FirstLight relicensing proposal receives mixed response

Company garners praise for potentially improving Connecticut River ecology, but criticism regarding outdoor recreation facilities

  • The Connecticut River below the dam in Turners Falls, pictured in January 2019, can be used for whitewater sports with controlled releases from the dam. The river can run low at times in this stretch, with most of the water diverted into the canal to generate power. STAFF FILE PHOTO/PAUL FRANZ

  • FirstLight operates three power-generating facilities on the local stretch of the Connecticut River — two hydro-electric dams in Turners Falls, one pictured, and a hydro-pump facility at Northfield Mountain. STAFF FILE PHOTO/PAUL FRANZ

Staff Writer
Published: 12/9/2020 4:48:43 PM

MONTAGUE — A proposal by the FirstLight Hydro Generating Co. that will determine its interactions with the local landscape for the next 50 years has been praised for potentially improving the ecology of the local stretch of the Connecticut River, but also criticized as a missed opportunity to improve the company’s outdoor recreation facilities.

FirstLight is in the process of relicensing its three facilities on the local stretch of the Connecticut River — a hydro-pump facility at Northfield Mountain and two hydro-electric dams in Turners Falls.

The licenses, issued by the Federal Energy Regulatory Commission (FERC), last 50 years. The expiring licenses were granted in 1968.

The Connecticut River Conservancy, a group that advocates for the health of the river, has emphasized that environmental law has changed in the last 50 years since the original license was granted, and that the community will be stuck with the final agreement for the next 50 years.

“This is a generational conversation. There is a tremendous opportunity to be able to improve the ecological health of the river,” said Andrew Fisk, executive director of the Connecticut River Conservancy.

Last week, FirstLight filed a 700-page license application with FERC, which is expected to be the company’s final proposal.

For local stakeholders, the two major points of interest in the relicensing negotiations are FirstLight’s obligations to the ecology of the river and the company’s investment in outdoor recreation resources.

The three facilities have been criticized in the past for their impact on the river and surrounding environment. The Connecticut River Conservancy has said that dams have affected fish migration, and that the changes in riverflow have affected wildlife habitats and caused excessive erosion of the riverbanks. The Northfield Mountain hydro-pump storage facility has also been criticized for its impact on fish populations.

In those regards, FirstLight’s proposal is an improvement in some ways, said Andrea Donlon, who works for the Connecticut River Conservancy to advocate for the local stretch of the river.

A system to safely move fish through the dams has been proposed by FirstLight, modeled after a successful system at the Holyoke dam.

Changes to the facilities’ operations would cause less severe fluctuations in the river flow, making it “more like a natural river,” Donlon said.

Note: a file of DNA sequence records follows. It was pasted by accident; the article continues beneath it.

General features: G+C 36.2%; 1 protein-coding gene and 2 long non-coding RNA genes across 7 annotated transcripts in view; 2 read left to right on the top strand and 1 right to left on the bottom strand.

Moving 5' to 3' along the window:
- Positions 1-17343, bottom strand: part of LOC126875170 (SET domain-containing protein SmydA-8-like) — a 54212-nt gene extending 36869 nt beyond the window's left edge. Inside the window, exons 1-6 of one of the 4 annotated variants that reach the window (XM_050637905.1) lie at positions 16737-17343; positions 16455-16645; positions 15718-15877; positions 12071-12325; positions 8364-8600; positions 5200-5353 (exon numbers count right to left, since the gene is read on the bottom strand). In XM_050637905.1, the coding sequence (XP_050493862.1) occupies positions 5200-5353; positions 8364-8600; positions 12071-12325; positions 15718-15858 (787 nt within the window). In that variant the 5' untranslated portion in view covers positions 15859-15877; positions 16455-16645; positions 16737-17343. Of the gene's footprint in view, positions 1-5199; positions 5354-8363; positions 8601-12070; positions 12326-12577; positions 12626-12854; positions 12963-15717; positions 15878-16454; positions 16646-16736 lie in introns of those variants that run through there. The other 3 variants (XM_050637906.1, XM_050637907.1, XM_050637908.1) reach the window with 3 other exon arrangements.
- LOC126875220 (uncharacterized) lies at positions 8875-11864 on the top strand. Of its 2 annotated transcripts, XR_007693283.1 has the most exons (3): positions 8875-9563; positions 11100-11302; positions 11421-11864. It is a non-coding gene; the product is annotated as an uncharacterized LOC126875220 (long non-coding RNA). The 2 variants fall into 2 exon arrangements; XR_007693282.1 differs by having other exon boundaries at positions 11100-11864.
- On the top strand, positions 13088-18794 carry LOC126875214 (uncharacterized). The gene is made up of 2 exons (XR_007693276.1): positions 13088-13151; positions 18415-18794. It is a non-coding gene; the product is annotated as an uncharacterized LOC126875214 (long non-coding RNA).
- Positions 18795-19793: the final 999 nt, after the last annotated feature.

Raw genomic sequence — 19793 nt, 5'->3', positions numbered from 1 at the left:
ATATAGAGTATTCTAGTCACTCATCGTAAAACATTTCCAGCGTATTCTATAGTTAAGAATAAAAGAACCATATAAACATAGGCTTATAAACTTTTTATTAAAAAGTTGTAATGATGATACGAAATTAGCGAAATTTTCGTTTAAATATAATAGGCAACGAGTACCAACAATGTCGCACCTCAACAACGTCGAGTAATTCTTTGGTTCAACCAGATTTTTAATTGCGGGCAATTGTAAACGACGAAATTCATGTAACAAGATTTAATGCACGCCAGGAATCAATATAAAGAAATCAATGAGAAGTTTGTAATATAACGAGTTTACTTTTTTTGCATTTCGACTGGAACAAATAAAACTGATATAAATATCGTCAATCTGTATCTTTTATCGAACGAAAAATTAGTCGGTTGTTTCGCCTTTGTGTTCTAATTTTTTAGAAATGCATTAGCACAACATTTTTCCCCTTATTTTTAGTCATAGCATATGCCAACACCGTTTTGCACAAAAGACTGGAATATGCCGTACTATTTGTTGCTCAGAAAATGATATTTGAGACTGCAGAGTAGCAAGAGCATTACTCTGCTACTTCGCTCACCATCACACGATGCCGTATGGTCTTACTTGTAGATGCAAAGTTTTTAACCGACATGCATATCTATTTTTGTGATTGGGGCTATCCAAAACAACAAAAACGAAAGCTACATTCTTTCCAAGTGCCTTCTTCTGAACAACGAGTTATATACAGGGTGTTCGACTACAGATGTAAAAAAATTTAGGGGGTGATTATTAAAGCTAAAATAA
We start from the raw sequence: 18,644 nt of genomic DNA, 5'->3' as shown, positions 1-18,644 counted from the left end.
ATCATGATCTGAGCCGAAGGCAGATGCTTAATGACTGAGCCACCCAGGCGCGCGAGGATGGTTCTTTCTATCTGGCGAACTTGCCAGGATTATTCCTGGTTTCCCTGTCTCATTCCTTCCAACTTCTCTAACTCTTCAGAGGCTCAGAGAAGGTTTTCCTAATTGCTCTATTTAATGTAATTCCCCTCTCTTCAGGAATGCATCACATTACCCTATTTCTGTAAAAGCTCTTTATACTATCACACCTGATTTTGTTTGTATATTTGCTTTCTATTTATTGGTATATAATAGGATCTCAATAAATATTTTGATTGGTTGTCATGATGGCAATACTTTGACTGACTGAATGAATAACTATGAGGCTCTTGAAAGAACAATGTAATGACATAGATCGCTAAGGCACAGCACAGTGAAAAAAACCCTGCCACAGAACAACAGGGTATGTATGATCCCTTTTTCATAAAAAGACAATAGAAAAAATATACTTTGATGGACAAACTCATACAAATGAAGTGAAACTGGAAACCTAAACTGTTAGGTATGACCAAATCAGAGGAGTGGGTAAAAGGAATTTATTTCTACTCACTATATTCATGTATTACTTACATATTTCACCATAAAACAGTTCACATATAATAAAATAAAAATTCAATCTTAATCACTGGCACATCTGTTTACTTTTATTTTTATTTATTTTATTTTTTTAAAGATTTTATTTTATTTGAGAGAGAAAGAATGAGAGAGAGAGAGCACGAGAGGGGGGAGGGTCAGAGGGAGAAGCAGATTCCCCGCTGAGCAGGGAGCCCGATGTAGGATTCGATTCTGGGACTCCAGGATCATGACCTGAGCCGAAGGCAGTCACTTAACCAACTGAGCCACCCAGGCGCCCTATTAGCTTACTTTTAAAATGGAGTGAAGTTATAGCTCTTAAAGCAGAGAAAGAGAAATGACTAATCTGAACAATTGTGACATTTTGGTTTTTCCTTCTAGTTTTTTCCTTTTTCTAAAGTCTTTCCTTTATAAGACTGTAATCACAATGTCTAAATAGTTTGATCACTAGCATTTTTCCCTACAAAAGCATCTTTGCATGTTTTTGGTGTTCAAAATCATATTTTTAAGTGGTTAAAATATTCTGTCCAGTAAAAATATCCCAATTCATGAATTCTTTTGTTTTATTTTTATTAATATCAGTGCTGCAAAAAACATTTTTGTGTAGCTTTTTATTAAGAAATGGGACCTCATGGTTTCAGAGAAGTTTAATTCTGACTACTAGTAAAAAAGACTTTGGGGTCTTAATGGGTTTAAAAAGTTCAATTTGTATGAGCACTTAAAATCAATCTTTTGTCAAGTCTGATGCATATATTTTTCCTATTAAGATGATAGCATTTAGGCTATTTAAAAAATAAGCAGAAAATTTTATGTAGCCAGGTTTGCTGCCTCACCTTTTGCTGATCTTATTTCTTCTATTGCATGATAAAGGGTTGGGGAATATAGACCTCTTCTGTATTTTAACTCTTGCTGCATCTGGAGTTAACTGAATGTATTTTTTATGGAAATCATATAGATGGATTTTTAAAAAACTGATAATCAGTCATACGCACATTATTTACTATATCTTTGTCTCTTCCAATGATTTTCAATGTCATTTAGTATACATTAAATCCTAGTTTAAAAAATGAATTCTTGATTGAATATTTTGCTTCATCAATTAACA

However, FirstLight’s proposal doesn’t directly remediate the alleged problems with erosion of the riverbank. FirstLight claims, based on scientific studies, that its operations have caused erosion in only two places, one of which has already been remediated. The other instance of erosion, FirstLight claims, is largely caused by boat traffic and natural river activity. The company’s studies found that only 8 percent of that erosion can be traced to its facilities.

“We feel that this report and analysis was very flawed,” Donlon said. “The daily fluctuation up and down of the river really does contribute to erosion, and we think they should be doing something about it.”

At the Northfield Mountain facility, FirstLight has proposed adding protective netting to minimize the facility’s effect on fish in the river. Fisk said the net would have only a “minor impact.”

“There are things that we still have issues with,” Donlon said. “But overall, what they’ve proposed is an improvement.”

FirstLight also provides public recreation facilities as part of its license agreement. The company’s proposal includes $5.6 million in investments, including building four new river access points and upgrading an access point at Poplar Street in Turners Falls.

Donlon said the plan is mostly a continuation of the facilities developed in the 1960s — even the new installations will be of the same kind as the old ones, she noted.

“The new put-ins will be used and they are needed, but we feel that this is not enough of an investment,” she said.

FirstLight emphasized that, in its proposal, it commits $130 million in new investments for river management, and foregoes $100 million in energy revenue over the next 50 years, due to the proposed changes in its power generation practices.

Following the company’s submission of its relicensing application to FERC last week, the commission will review the application, may request more information if needed, conduct its own environmental analyses, and then open for public comments or legal motions to intervene. That process will likely take at least a year, Fisk said.

“Now it’s up to the public to advance their interests,” he said. “We do believe there is more that can be achieved. The applications are not signed and sealed here.”

Reach Max Marcus at mmarcus@recorder.com or 413-930-4231.


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